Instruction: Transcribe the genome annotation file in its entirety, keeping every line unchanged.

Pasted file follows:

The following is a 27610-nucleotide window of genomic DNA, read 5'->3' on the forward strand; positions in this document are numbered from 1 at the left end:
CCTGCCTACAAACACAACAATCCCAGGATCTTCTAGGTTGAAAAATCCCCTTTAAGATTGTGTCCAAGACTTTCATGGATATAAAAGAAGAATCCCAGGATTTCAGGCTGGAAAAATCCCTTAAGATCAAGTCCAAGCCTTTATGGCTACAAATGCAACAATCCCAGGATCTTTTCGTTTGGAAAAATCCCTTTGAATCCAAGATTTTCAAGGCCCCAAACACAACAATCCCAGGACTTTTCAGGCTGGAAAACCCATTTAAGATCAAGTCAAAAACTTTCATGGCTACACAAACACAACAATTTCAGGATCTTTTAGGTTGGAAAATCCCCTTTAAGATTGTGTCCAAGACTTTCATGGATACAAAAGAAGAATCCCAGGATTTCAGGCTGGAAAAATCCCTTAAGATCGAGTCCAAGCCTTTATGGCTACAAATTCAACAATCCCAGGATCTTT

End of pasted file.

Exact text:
The following is a 27610-nucleotide window of genomic DNA, read 5'->3' on the forward strand; positions in this document are numbered from 1 at the left end:
CCTGCCTACAAACACAACAATCCCAGGATCTTCTAGGTTGAAAAATCCCCTTTAAGATTGTGTCCAAGACTTTCATGGATATAAAAGAAGAATCCCAGGATTTCAGGCTGGAAAAATCCCTTAAGATCAAGTCCAAGCCTTTATGGCTACAAATGCAACAATCCCAGGATCTTTTCGTTTGGAAAAATCCCTTTGAATCCAAGATTTTCAAGGCCCCAAACACAACAATCCCAGGACTTTTCAGGCTGGAAAACCCATTTAAGATCAAGTCAAAAACTTTCATGGCTACACAAACACAACAATTTCAGGATCTTTTAGGTTGGAAAATCCCCTTTAAGATTGTGTCCAAGACTTTCATGGATACAAAAGAAGAATCCCAGGATTTCAGGCTGGAAAAATCCCTTAAGATCGAGTCCAAGCCTTTATGGCTACAAATTCAACAATCCCAGGATCTTT